|Ht||Wt||40-yard dash||10-yd split||20-yd split||20-ss||3-cone||Vert jump||Broad||BP|
|6 ft in
|9 ft 10 in
|All values from NFL Combine|
Going into the 2006 season, Jacobs stated that he studied film of famed power running back Eddie George in an effort to refine his running style. George, like Jacobs, was a large, powerful running back. In the 2006 season, Jacobs carried the ball 96 times for 423 yards and nine touchdowns, averaging 4.4 yards per carry. He added 11 receptions for 149 yards.
With the retirement of Tiki Barber, Jacobs took over the starting running back spot for the Giants in the 2007 season. He injured his knee in the first game of the season against the Dallas Cowboys, but returned four weeks later against the New York Jets to rush for 100 yards and a touchdown. Jacobs would miss two more games later in the season with a hamstring injury, but finish the regular season with rushing totals of 1,009 yards and four touchdowns on 201 carries. He also added 23 receptions for 174 yards and two touchdowns. Jacobs scored the winning touchdown against the Dallas Cowboys in the NFC Divisional Playoffs. Jacobs started every game in the playoffs as the Giants won Super Bowl XLII.
Jacobs underwent wrist surgery during the 2008 offseason. He returned to play all of the preseason, but missed two games in the regular season due to recurring difficulty with his knee. He finished the 2008 regular season with 219 carries for 1089 yards and 15 touchdowns, similar yardage to 2007, but many more touchdowns. In 2008, he and Derrick Ward became the fifth pair of teammates to rush for 1,000 yards in a single season.
He was the "Earth" in the running back corps of the Giants nicknamed "Earth, Wind, & Fire" with Derrick Ward (Wind) and Ahmad Bradshaw (Fire). He is also nicknamed Juggernaut because of his ability to break multiple tackles and the difficulty in bringing him down due to his impressive size for a running back. Similarly, he has been dubbed "The Creator" by the satirical sports website Ramon Hernandez Put Down The Gun, and is considered complementary to Justin Tuck, who is known as "The Destroyer."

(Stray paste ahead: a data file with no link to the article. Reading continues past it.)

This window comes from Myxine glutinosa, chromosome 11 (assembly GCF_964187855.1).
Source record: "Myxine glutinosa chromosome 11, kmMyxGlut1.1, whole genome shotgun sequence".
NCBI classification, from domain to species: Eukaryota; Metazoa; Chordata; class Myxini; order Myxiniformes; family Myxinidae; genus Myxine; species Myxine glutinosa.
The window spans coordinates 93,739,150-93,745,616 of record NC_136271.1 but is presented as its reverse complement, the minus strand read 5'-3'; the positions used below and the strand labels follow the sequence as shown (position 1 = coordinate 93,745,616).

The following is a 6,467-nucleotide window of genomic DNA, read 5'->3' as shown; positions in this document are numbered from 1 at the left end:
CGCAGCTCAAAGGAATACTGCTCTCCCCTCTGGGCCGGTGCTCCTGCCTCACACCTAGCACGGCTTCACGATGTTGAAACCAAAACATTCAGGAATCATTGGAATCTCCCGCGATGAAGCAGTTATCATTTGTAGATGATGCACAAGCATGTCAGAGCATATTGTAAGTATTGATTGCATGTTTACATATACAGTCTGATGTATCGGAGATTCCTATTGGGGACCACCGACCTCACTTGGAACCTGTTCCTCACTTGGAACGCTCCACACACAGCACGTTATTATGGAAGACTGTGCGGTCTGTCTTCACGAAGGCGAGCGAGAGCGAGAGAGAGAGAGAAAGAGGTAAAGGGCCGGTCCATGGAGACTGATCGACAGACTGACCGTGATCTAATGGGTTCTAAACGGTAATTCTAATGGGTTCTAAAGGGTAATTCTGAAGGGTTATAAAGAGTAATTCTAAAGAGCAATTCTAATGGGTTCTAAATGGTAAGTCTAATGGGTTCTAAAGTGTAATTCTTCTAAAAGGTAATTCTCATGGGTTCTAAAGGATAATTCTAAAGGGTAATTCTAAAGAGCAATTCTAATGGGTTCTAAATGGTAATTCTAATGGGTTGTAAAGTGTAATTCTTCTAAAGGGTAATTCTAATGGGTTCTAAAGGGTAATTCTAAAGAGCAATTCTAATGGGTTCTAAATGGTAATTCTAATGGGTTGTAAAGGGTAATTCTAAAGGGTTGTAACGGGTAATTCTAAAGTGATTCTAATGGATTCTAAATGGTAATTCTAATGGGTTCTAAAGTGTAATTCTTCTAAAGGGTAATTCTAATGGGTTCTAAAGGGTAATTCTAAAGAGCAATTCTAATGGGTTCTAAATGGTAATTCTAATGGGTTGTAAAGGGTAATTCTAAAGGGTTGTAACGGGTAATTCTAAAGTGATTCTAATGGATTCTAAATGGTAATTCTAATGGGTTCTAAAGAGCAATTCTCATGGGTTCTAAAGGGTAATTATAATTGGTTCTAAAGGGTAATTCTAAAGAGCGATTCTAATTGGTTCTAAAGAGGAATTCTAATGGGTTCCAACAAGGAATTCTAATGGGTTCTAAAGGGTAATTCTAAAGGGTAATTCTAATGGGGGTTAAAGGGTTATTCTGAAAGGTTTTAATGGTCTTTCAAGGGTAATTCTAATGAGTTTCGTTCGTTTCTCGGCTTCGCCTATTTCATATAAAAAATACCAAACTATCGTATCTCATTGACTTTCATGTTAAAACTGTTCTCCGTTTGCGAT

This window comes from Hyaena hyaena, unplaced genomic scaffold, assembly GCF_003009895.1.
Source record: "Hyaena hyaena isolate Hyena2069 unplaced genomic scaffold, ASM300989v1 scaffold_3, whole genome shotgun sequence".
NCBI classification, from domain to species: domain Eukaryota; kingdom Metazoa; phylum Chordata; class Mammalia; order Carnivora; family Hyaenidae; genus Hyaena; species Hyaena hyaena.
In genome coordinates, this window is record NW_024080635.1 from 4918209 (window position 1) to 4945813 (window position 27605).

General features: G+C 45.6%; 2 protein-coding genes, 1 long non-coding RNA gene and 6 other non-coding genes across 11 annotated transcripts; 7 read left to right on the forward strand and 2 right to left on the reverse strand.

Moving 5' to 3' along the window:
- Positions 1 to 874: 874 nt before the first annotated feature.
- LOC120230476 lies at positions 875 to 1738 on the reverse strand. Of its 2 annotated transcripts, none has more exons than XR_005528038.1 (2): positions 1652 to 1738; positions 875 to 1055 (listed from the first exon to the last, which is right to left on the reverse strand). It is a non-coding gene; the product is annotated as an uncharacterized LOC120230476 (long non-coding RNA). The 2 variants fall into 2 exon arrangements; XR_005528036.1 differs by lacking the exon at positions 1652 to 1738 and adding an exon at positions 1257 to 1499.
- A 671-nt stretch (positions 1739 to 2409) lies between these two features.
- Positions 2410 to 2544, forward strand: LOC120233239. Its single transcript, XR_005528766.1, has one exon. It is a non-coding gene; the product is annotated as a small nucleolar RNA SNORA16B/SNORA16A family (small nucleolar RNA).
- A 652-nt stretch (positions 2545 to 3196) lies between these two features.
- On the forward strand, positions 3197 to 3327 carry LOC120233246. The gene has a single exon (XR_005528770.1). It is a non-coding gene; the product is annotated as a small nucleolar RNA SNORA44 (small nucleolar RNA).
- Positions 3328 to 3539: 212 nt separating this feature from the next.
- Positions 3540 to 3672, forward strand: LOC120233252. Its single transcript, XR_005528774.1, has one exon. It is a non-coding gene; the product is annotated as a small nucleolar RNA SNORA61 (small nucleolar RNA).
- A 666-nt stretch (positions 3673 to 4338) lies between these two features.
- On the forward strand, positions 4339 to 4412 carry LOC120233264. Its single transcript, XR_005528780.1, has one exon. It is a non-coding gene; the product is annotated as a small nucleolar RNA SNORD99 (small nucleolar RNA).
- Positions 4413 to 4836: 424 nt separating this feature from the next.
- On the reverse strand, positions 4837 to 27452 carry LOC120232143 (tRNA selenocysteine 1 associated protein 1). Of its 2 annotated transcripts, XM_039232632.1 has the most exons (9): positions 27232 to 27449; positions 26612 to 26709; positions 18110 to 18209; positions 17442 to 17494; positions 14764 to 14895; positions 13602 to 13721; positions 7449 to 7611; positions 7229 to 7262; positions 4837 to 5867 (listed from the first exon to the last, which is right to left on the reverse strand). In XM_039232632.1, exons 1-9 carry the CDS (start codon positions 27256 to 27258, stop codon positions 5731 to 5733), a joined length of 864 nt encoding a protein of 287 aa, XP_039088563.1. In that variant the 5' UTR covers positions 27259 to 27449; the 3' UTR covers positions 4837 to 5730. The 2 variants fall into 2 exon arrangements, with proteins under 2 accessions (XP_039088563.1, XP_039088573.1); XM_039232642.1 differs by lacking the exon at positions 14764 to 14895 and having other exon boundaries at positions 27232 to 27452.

On February 13, 2009 the Giants placed the Franchise Tag on Jacobs. He signed a four-year, $25 million contract with the Giants a week later and had most of the carries that season.
On December 31, 2009, Jacobs was placed on injured reserve due to a knee injury.
On September 19, 2010, Jacobs threw his helmet into the stands at Lucas Oil Stadium and was fined $10,000.
At the end of the 2011 season, Jacobs and the Giants appeared in Super Bowl XLVI. He had 17 carries for 72 yards and two receptions for 19 yards as the Giants defeated the New England Patriots by a score of 21-17.
The Giants released Jacobs on March 9, 2012.
Jacobs signed with the San Francisco 49ers on March 28, 2012. He missed the first two months of the season after suffering a knee injury during training camp, and saw limited playing time once he returned. He was active for two games and had five carries for seven yards as essentially the third- or fourth-string tailback.
The 49ers suspended him for the final three games of the same season following a series of posts by Jacobs on social media sites addressing his lack of playing time, including one which said he was "on this team rotting away." Jacobs was waived by the 49ers on December 31, 2012.
Jacobs signed a one-year contract with the New York Giants on September 10, 2013. In which he played in 7 games, rushing for 238 yards on 58 carries for a 4.1 yard average and 4 touchdowns. On January 2, 2014, Jacobs announced his retirement after nine seasons.
On October 19, 2012, Jacobs appeared, with Pro NRG founder, Tania Patruno, to pitch the fledgling company's protein supplement/energy drink and hopefully score the venture some investment capital on episode #406 of ABC's Shark Tank. Jacobs also appeared on an episode of Impact Wrestling which aired on February 16, 2012. Jacobs put wrestler Bully Ray through a table on the episode.
Jacobs has resided in Wayne, NJ.